Next May, when the snow has melted, your skis are tucked away for the season but it isn’t quite nice enough yet to get on the trails, just remember, soon, very soon, you will be able to get your groove on.

For Tyo, “adding new downhill trails on Baldy has always been a dream.” A dream, that is about to become reality.


I Can See Clearly Now

Blue skies and picture perfect weather welcomed diners to lunch at Roundhouse Restaurant Thursday

Blue skies and picture perfect weather welcomed diners to lunch at Roundhouse Restaurant Thursday

The weather Thursday was bluebird skies, scattered white fluffy clouds, bright sunshine and no smoke: the perfect day to kick off Labor Day weekend by hopping on the River Run gondola to ascend to a barbecue lunch with the best view in town.  Sailing over the single track mountain bike trails and ski runs, the ride on the gondola is beyond scenic. As you soar above the tree line, the majestic Pioneer Mountains provide a sublime vista to the east, while the cities of Ketchum and Sun Valley take form in miniature below.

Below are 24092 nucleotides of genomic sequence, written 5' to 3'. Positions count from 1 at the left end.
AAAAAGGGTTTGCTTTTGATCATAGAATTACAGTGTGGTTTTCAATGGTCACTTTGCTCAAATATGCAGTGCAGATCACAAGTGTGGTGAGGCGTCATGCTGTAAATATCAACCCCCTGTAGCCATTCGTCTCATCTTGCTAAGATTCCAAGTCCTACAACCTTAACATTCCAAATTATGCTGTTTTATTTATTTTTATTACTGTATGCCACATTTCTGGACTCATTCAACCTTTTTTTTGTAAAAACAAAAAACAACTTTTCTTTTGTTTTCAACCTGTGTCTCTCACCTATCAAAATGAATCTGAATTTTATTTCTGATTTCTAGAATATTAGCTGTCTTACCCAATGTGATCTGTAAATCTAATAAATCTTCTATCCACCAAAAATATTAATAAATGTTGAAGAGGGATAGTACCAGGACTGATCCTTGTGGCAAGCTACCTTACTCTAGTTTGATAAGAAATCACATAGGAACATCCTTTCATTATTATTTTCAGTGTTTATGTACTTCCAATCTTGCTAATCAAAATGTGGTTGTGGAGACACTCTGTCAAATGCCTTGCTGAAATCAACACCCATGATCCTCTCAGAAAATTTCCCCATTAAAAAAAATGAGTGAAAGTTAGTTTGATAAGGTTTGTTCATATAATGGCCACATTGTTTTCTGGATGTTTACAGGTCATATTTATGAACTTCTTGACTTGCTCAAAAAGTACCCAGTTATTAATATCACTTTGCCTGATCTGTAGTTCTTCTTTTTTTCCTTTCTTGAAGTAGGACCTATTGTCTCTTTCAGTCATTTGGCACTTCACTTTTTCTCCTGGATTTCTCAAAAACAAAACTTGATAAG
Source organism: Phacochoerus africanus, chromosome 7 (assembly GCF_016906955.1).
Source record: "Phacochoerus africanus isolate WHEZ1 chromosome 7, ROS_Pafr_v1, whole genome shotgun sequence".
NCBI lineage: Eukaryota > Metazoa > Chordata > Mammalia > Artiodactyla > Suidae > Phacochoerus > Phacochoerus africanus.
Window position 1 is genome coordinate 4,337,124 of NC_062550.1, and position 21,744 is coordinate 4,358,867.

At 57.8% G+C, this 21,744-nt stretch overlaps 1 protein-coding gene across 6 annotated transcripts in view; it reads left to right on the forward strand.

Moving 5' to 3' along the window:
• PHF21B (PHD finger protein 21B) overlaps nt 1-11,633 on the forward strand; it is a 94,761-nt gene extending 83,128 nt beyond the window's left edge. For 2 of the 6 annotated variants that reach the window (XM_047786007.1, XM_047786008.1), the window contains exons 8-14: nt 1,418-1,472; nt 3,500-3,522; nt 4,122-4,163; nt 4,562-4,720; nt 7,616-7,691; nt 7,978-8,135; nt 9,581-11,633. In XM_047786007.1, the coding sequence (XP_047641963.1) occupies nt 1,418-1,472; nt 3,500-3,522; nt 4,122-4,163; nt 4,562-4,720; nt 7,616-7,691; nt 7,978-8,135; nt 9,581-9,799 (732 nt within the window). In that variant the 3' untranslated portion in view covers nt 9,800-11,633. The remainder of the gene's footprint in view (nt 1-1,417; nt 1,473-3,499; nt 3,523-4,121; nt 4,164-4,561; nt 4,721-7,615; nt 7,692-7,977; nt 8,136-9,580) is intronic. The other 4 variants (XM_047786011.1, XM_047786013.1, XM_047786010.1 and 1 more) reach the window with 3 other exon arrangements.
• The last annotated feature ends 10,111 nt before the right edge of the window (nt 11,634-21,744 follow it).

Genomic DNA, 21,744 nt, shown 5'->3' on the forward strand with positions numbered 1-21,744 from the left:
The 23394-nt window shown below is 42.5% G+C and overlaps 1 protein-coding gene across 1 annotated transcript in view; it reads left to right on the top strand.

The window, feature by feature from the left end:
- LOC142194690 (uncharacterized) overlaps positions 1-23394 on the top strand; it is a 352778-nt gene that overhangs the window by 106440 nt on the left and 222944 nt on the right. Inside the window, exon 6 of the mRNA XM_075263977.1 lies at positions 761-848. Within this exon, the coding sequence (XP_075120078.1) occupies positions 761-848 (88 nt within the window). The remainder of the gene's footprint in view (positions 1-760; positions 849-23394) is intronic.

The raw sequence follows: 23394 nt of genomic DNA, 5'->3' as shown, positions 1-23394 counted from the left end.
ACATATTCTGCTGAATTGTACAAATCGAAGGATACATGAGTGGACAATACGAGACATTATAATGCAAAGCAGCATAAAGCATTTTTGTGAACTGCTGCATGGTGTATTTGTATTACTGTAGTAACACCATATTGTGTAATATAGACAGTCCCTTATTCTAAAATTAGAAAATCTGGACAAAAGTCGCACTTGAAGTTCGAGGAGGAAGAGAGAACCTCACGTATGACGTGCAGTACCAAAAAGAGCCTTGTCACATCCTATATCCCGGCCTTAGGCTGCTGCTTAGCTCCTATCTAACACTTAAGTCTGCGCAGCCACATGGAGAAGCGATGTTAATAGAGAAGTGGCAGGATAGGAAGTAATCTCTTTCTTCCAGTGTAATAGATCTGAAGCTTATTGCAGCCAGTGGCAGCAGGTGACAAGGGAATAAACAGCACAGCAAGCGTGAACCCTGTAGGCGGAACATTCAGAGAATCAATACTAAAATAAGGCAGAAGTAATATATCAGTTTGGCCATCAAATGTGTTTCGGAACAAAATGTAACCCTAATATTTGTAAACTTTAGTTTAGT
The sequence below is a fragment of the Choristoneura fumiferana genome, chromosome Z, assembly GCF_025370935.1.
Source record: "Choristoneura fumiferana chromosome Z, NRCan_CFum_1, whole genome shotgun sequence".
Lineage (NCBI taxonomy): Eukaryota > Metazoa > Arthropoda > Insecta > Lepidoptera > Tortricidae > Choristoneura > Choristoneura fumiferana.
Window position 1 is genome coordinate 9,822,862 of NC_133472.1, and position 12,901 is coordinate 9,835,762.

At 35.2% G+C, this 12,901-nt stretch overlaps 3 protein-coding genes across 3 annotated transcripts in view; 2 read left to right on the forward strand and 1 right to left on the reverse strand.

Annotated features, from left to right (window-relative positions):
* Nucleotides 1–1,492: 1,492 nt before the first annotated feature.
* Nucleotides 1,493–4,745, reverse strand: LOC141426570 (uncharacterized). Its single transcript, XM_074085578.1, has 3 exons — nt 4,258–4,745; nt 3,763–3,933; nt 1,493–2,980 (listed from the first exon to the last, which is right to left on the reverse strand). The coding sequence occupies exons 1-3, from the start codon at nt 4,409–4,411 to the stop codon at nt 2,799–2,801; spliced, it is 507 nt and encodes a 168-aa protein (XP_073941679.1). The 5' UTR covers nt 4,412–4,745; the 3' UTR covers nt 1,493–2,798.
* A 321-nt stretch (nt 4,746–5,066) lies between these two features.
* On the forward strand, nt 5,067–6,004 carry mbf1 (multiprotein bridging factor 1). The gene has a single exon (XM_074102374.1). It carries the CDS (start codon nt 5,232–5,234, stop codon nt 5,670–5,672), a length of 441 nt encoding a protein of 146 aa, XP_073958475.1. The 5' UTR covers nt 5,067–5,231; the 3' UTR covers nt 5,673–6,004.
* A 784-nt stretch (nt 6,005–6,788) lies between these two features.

But getting there is only half the fun when you decide to have lunch at the historic Roundhouse restaurant. Perched at 7,700-feet above Ketchum, Roundhouse says Sun Valley like nothing else. With its rustic interior, vast decks and unparalleled views, a meal there shouldn’t be missed.

The view is unbeatable from the Roundhouse deck -- and the barbecue lunch lives up to its surroundings

The view is unbeatable from the Roundhouse deck -- and the barbecue lunch lives up to its surroundings

Roundhouse just reopened for the rest of the summer season and will serve a tasty, varied barbecue menu through September 8. Choose from traditional beef burgers or veer into the more esoteric: buffalo burgers, chicken burgers, veggie burgers (my choice – delicious!), bratwursts and entrée salads. Sides include homemade coleslaw, potato salad, fruit salad or chips. Enjoy a beer, wine, cocktail or soft drink with your sophisticated picnic on the deck.

From Friday to Monday, the Lookout Restaurant atop Baldy will also offer its wildly popular taco bar at lunch to those enjoying a hike, bike ride or sightseeing trip on the mountain. Lift service to Lookout begins where the gondola lets off to get riders to the tip top of the hill.

A gondola ride up to the historic Roundhouse for lunch is a must-do Sun Valley activity

A gondola ride up to the historic Roundhouse for lunch is a must-do Sun Valley activity

Lunch with a view is just one of many must-do activities to put on your Labor Day weekend “to-do” list. One of the busiest holidays of the year in Sun Valley, there are parades to delight; antiques and art to browse and buy; cars to covet; pancakes of which to partake.